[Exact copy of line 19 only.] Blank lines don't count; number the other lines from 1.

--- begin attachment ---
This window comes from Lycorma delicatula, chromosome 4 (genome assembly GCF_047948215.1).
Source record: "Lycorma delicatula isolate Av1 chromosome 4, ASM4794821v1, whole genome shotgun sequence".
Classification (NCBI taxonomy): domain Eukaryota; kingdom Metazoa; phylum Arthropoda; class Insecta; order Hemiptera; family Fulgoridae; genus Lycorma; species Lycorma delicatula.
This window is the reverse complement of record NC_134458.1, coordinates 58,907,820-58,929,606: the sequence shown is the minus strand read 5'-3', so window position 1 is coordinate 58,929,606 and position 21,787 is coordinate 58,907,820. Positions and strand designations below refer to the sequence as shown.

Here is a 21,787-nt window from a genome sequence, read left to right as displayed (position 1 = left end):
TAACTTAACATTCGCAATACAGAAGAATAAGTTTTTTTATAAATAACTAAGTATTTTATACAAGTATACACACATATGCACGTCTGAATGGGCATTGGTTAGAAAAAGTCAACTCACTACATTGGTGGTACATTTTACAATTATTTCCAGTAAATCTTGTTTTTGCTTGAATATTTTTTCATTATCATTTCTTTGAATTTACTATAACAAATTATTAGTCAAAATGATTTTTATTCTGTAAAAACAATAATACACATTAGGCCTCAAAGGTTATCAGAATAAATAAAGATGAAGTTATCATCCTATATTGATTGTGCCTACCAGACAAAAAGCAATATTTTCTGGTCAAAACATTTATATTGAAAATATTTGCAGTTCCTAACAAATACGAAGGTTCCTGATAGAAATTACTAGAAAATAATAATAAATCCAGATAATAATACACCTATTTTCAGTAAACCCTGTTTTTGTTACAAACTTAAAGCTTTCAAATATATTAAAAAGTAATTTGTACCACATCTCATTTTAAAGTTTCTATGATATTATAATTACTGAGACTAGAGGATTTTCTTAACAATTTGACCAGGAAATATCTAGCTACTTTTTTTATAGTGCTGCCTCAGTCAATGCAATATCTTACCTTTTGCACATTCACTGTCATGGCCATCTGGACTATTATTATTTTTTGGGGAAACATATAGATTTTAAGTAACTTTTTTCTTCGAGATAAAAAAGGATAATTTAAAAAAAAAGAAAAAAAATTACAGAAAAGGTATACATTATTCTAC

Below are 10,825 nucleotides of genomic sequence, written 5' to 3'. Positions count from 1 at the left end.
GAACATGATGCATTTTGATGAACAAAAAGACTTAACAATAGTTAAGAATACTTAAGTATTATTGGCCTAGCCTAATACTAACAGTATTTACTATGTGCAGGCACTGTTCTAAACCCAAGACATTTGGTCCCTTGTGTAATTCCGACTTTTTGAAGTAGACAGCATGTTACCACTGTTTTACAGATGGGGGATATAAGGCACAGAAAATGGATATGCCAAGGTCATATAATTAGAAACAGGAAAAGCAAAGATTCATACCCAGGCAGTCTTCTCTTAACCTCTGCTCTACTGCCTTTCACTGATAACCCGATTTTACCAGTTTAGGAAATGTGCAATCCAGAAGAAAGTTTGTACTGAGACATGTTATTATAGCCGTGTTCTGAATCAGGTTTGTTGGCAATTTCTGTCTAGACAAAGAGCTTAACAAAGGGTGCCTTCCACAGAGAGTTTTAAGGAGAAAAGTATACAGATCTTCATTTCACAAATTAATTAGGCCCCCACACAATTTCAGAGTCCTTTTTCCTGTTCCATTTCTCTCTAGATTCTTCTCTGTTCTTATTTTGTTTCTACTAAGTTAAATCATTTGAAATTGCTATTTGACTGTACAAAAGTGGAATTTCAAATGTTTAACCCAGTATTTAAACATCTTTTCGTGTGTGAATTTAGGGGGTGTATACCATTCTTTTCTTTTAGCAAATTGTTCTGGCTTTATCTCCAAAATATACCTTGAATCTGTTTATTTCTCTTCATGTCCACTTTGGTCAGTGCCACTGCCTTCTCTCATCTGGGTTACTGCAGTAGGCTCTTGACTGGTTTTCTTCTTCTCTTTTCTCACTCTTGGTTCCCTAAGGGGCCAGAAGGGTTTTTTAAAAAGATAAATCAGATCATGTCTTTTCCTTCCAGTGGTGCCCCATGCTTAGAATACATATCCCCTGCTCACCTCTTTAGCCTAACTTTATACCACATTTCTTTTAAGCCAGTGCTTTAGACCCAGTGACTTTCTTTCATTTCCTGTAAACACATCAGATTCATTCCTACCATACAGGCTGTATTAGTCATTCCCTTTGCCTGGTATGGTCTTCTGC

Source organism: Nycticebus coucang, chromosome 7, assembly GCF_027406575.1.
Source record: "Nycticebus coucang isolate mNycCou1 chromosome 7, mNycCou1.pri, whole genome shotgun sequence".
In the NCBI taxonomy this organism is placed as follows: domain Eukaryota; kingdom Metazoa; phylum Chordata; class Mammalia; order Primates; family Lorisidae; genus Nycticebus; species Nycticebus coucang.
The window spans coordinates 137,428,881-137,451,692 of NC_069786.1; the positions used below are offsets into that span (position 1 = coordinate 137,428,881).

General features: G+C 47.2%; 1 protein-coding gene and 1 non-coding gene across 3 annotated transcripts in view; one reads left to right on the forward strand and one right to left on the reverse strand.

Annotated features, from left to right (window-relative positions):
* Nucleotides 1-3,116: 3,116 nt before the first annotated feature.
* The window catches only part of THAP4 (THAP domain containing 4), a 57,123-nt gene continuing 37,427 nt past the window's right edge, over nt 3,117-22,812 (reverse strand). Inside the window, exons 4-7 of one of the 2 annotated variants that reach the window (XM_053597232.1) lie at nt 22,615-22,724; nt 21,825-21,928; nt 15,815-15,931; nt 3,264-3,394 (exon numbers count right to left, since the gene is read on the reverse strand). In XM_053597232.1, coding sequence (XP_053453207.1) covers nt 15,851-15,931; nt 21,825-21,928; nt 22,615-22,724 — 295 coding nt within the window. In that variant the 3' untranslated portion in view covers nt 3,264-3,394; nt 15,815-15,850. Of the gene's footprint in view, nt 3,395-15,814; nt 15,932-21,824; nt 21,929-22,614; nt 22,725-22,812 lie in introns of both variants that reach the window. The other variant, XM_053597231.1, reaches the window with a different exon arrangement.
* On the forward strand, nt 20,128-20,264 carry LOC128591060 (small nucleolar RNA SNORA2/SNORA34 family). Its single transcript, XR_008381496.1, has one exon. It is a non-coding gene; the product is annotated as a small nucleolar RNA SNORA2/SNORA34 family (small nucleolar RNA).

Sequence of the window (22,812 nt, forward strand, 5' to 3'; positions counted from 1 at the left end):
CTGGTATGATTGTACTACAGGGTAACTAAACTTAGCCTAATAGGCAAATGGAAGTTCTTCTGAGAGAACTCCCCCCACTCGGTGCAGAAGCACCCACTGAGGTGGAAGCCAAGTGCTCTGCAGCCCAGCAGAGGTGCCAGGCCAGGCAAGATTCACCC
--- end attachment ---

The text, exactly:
CTGGTATGATTGTACTACAGGGTAACTAAACTTAGCCTAATAGGCAAATGGAAGTTCTTCTGAGAGAACTCCCCCCACTCGGTGCAGAAGCACCCACTGAGGTGGAAGCCAAGTGCTCTGCAGCCCAGCAGAGGTGCCAGGCCAGGCAAGATTCACCC